More than 30 police Explorer teams from all over the Central Valley and as far as Honolulu are being tested this weekend on their tactics and preparedness when approaching real-life situations faced by law enforcement.
The fourth annual Central Valley Police Explorers Competition gives aspiring cops the opportunity to engage in scenarios very similar to those presented in a real police academy, like stopping an active shooter, investigating a crime scene, responding to a robbery in progress or building a rapport with a person who is mentally ill.
“The biggest thing is officer safety,” said Ripon police Sgt. Stephen Meece. “We go home at the end of the night, period.”
But the Explorers are also being judged on a variety of other behaviors, like their command presence – the way they talk to people – and their attention to detail – whether they missed items while searching a car.
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The competition is being held at Ripon High School, where every part of the campus is being utilized.
An active-shooter scenario sent teams into a locker room, where a gunman had taken eight hostages and threatened to start killing them in five minutes.
With only minutes to act, the teams of six entered the locker room and found the suspect armed, with hostages on both sides of him, and raising his gun toward the team.
The Explorers debrief after each scenario. Instructors tell them what they did well, such as clearing a bathroom and an office while making their way to the shooter, and what they could improve on, like staying in tight formation and not getting ahead of the rest of the team.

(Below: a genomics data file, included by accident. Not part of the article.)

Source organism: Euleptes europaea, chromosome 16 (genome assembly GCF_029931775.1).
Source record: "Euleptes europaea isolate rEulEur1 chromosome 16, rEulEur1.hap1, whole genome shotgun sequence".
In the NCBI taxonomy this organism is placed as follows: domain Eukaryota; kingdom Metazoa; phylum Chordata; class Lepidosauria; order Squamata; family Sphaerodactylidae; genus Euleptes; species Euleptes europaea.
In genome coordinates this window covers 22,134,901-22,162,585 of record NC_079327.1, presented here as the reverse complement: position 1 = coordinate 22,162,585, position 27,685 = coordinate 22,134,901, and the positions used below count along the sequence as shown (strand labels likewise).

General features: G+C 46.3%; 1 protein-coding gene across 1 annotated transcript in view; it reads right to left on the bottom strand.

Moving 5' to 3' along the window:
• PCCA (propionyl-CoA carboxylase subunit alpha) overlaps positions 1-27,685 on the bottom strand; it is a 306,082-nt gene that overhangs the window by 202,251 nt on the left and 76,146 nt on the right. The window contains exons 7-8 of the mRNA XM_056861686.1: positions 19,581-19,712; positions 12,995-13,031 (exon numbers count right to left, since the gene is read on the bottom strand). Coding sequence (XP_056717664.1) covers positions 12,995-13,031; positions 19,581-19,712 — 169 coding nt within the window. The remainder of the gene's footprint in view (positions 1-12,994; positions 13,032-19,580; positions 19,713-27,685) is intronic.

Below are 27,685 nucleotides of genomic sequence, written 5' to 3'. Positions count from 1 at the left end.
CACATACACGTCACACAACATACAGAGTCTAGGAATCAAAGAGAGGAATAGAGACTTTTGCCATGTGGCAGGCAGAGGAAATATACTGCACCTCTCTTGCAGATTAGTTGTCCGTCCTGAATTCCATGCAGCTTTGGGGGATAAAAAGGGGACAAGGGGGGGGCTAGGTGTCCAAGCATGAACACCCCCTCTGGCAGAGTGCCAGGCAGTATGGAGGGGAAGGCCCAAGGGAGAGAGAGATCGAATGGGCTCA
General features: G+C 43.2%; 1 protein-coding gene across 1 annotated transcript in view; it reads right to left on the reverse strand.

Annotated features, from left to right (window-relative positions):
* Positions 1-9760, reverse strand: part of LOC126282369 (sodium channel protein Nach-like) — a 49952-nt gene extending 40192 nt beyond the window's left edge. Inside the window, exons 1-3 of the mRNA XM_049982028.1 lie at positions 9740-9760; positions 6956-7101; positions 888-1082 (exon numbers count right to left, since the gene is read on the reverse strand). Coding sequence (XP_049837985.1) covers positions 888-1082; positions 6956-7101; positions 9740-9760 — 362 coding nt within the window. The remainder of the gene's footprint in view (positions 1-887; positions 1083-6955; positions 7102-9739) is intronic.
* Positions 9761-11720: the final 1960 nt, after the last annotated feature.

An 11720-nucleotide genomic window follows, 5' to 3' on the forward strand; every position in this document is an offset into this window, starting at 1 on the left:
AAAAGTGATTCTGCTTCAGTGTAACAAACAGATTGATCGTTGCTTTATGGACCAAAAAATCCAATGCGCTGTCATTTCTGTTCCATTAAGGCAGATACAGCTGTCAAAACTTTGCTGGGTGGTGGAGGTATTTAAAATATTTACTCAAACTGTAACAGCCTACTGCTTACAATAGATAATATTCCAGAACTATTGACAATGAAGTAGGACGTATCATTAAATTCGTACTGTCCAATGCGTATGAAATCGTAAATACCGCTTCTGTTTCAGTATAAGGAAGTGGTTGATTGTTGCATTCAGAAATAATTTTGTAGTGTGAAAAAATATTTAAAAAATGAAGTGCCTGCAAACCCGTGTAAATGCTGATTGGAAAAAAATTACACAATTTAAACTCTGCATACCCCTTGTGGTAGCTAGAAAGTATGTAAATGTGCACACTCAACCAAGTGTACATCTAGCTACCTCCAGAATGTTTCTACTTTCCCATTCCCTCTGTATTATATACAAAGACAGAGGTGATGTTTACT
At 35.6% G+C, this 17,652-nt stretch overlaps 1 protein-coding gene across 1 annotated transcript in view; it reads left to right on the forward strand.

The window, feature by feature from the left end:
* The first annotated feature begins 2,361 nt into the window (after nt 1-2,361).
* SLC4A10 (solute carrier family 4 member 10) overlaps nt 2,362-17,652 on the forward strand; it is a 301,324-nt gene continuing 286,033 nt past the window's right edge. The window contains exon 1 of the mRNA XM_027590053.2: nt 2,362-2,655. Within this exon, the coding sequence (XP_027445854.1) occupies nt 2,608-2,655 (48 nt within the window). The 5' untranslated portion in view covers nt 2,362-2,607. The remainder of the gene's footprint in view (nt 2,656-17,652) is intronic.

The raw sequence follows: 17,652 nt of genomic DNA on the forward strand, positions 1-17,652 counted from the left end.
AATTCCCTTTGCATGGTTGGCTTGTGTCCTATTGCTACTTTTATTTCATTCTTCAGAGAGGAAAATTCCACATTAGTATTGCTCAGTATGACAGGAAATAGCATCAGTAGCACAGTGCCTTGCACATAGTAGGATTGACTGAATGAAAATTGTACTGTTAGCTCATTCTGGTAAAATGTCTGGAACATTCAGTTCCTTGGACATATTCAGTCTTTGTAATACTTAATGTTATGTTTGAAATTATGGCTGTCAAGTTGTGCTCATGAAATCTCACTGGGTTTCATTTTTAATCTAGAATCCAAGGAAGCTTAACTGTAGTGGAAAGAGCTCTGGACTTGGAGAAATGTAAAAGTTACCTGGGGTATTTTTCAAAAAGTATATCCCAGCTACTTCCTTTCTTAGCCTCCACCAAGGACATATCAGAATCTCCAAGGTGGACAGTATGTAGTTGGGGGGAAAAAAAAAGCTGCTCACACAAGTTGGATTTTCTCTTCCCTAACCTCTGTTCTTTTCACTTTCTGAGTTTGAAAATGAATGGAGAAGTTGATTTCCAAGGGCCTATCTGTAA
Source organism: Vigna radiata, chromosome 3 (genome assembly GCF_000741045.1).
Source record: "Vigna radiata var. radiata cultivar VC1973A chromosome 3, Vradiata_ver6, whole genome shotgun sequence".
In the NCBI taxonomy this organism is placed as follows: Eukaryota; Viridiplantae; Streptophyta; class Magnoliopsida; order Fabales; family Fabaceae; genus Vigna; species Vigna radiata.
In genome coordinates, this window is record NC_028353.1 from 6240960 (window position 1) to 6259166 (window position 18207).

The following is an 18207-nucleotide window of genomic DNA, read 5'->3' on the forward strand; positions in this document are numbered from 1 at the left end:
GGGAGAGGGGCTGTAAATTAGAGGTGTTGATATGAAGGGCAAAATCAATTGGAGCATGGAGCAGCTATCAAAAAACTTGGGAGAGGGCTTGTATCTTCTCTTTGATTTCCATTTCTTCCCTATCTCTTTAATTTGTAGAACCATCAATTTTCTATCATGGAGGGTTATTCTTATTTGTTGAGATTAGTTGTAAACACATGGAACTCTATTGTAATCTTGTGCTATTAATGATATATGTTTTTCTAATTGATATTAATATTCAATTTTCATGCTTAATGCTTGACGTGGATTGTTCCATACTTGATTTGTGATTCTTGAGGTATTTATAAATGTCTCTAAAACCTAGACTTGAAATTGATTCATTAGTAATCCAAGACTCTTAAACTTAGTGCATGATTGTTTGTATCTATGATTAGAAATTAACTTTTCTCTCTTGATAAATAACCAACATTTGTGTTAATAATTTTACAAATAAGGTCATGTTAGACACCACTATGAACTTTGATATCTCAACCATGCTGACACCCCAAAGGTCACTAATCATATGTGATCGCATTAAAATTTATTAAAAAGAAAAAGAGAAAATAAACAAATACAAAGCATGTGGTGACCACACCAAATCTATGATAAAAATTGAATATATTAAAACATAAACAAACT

Pleasanton police Explorer Matt Harvey, 20, was one of two at the front of his group.
“As we were kind of creeping through the corners … there were two hostages right there in the beginning, so that was a little tricky to get through – evaluating what they were – and then I rounded the corner and heard screaming and there was the suspect with a gun,” he said. “I told him to put his hands up, and he started to raise his gun, so I shot him, three rounds.”
This is Harvey’s second year competing; last year’s competition was held at Johansen High School in Modesto. He said he was most interested in a scenario new to the competition: responding to a call of an officer down.
Deploying from an armored truck and armed with shields, the teams had to move swiftly to save a fellow officer who’d been shot from someone inside a home and left incapacitated in front of it.
Nineteen-year-old Modesto police Explorer Jacob Hook said the scenario felt very realistic.
“Having the shield kind of gets your heart beating because you don’t know what you’re getting into. You don’t know if (the suspects) are coming through the doors, you don’t know how many of them there are, you don’t know what kind of gun they have, so going through it in my head, I just wanted to get the best tactical advantage and get that officer out of there and to a safe position,” he said. “You’ve got to make quick decisions, and that’s what a lot of this job is. I’m not a police officer yet, but I know that this job is thinking on your toes. Every given day is different.”
The five host agencies this year are the Modesto, Ripon, Tracy and Manteca police departments and the Stockton California Highway Patrol.
Last year, Modesto police Explorers were among the host agencies and won the competition.
Can they do it again this year?
“Without a doubt,” Hook said.
The competition continues today, and the winning teams will be announced Sunday morning.